Kotaku Fund Raiser Fun
Life on the battlefield we call Internet Game Journalism is a cold, harsh existence. But for one night I was able to crawl out of the trenches and shake hands with the enemy to help the kids.
In an annual traditional, Kotaku’s Brian Crecente threw a big game nerd party that has come to be known as: The Kotaku Child's PlayFundraiser. Or as we like to call it in Denver: The One Cool Videogame Thing That Happens Here, Rather Than In Some Snooty Place Like San Francisco or Brooklyn.
The even went down in a perfectly dingy, grungy and epic Cervantes Masterpiece Ballroom. This building used to be one of the crown jewels in Denver’s dance hall history. And now it’s a place plastered with concert posters and black paint apparently trying to hold back the grime. Oh, and it has the most excellent disco ball you have ever seen. I would say it is more like the Death Star of disco balls.
In addition to Brian’s magnetic personality and flowing pirate locks, and a full rock stage set up with Rock Band and DJ Hero, the Fund Raiser attracts game fans with the promise of winning schwag.
Ah schwag, that magical crap that game publishers send to journalists in an effort to tease out a little sympathy, buy a little extra attention and make you wonder things like—If they spent less on the schawg and more on the development if the game would suck less.
But schwag it is and schwag the Kotaku empire collects. Mounds of it. Heaps up it. Piles and piles of t-shirts, toys and bric-a-brac of every imaginable type.
And all you need to do to win is show up, donate $10 at the door and get a little ticket.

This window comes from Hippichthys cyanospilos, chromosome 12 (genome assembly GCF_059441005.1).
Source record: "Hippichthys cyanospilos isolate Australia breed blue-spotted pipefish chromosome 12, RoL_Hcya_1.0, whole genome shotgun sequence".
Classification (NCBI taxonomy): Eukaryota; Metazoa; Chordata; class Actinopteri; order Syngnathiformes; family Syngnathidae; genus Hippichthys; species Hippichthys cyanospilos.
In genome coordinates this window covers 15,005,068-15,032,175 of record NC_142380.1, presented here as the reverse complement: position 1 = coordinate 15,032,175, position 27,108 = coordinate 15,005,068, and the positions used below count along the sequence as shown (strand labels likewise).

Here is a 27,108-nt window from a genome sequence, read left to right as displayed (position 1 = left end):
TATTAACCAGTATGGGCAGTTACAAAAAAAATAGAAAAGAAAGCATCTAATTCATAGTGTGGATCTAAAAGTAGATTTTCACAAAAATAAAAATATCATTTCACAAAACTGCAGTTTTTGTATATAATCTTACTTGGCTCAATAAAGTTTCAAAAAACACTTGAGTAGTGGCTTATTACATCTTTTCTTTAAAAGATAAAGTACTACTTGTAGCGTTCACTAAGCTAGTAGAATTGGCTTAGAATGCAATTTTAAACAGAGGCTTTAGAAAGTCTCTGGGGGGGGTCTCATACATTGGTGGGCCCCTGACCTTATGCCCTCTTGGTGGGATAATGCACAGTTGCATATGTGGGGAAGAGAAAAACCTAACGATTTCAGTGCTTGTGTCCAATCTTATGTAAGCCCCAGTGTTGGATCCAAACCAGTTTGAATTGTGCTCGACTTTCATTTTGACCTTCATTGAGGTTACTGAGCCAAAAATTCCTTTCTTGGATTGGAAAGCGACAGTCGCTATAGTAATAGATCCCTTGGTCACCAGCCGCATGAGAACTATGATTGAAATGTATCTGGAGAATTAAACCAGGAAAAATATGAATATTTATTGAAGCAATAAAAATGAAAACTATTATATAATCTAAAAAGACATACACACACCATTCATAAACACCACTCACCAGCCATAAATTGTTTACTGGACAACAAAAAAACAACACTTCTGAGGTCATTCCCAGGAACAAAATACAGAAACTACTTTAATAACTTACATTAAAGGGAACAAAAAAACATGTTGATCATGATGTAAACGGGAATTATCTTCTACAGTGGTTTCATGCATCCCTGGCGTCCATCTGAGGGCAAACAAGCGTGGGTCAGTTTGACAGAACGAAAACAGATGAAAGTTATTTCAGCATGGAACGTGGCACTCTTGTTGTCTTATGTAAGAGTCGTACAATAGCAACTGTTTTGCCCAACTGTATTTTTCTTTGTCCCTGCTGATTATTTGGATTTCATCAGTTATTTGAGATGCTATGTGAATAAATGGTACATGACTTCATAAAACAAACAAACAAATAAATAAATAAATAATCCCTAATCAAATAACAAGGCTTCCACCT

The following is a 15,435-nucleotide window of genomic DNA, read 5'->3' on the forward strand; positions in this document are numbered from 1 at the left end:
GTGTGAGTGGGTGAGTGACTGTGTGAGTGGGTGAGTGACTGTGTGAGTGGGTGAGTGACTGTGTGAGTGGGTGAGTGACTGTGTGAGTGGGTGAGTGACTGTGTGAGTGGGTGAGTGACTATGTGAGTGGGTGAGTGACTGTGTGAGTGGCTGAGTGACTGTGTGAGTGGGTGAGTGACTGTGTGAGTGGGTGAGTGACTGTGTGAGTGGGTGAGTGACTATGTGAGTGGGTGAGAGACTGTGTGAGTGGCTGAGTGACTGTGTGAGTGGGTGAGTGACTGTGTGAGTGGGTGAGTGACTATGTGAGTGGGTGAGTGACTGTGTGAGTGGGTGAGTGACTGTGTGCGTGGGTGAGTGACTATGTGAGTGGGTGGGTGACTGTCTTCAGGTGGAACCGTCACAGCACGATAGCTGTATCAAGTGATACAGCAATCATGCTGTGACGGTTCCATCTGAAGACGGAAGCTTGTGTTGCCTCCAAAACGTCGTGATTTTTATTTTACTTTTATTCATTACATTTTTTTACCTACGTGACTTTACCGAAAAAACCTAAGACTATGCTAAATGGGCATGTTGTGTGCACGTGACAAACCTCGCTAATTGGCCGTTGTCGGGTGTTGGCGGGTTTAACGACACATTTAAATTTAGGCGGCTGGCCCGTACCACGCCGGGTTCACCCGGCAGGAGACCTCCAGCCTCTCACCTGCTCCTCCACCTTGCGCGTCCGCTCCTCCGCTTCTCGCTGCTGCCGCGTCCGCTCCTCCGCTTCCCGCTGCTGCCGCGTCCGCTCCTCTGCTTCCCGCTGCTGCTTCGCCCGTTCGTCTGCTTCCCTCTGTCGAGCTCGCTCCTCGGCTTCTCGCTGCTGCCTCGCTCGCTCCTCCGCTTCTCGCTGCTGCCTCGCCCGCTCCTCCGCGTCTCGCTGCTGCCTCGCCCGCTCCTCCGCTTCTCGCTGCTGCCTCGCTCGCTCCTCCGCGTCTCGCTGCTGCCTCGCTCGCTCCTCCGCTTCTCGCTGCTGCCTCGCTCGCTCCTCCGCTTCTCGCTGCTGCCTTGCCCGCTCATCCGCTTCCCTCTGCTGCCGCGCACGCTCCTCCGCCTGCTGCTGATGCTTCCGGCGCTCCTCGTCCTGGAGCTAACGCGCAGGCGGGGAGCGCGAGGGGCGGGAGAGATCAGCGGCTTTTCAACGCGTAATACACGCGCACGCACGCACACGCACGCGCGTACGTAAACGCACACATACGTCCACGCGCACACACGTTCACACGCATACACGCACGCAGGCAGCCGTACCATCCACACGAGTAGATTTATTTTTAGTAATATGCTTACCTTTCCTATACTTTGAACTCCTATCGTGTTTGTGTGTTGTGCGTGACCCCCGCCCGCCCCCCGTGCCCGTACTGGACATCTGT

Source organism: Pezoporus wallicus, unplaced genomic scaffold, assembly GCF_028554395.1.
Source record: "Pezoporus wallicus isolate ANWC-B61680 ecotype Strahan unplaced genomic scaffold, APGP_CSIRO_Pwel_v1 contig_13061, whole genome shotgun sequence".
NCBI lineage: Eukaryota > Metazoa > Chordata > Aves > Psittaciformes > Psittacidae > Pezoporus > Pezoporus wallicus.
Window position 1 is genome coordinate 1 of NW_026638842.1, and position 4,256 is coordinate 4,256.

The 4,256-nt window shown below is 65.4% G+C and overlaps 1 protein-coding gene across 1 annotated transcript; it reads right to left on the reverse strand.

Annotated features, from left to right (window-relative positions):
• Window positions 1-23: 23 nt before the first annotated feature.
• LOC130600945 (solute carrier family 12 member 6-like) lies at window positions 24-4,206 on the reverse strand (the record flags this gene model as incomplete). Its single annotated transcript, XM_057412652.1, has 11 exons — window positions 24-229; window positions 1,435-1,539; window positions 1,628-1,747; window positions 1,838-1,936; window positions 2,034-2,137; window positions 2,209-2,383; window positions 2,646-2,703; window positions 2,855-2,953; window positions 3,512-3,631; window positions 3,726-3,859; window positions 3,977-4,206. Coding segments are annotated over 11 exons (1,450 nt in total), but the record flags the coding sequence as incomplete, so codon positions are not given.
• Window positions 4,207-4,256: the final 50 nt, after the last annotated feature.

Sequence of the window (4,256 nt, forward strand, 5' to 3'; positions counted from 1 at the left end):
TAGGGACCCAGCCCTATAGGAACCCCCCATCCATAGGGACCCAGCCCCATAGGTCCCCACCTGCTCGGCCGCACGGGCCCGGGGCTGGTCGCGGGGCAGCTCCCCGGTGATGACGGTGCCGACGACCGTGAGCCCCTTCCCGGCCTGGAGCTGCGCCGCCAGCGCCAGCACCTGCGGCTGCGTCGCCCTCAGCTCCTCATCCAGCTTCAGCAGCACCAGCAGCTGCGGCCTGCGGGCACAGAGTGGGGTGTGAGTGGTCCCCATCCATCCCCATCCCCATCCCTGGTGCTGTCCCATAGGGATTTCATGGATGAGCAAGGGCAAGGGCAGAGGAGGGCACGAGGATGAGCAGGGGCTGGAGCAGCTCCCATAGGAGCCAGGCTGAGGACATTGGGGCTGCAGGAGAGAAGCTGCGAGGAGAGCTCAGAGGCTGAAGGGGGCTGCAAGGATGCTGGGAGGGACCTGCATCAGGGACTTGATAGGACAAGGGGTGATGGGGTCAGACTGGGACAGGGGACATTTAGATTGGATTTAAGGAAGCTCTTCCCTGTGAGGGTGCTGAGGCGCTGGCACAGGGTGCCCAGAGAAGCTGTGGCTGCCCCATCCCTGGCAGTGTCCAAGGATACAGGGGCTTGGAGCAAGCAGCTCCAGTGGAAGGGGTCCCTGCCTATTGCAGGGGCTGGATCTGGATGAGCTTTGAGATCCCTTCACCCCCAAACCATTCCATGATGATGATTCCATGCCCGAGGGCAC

For me, it was a magical night of winning. I’ve been to all three Fund Raisers, and never won a thing. You’d think that I wouldn’t want to win schwag. But I do. I wanted to win bad. And this year….I won! In fact, I won one of the coolest things given away that night: A limited edition Modern Warfare 2 Xbox 360! A 360 I tell you!
Problem is, I have a 360. And the other problem is, I just couldn’t see how I could justify keeping or selling some ridiculously expensive piece of schwag. So, I did the only thing I could think of at the moment:
I sold it to a guy in the crowd for $300. All the profit, like all the money raised that night, went directly into the Child’s Play charity bucket.
Combine that with probably 300 plus people donating at thedoor and a silent auction that brought in well over $1,000 (I mean it had to, a collector’s edition of Uncharted 2 sold for $1,000 on its own. I guess it’s worth even more on eBay—so says somebody’s iPhone), and you get a tidy pile of cash for a good cause.
I’m already looking forward to hitting the Kotaku event next year. It’s a great chance to hang out with game fans and local developers (And,yes, there are a bunch of devs in Denver! Sony Online, ever hear of them? Oh, and the guys doing this seriously cool outer space MMO Jumpgate, and the Lego Universe guys? Lot’s going on in Colorado, let me tell you).
Most of all, Brian deserves a ton of applause for putting this party together each year, out of his own pocket and time. Even if he works for those other guys.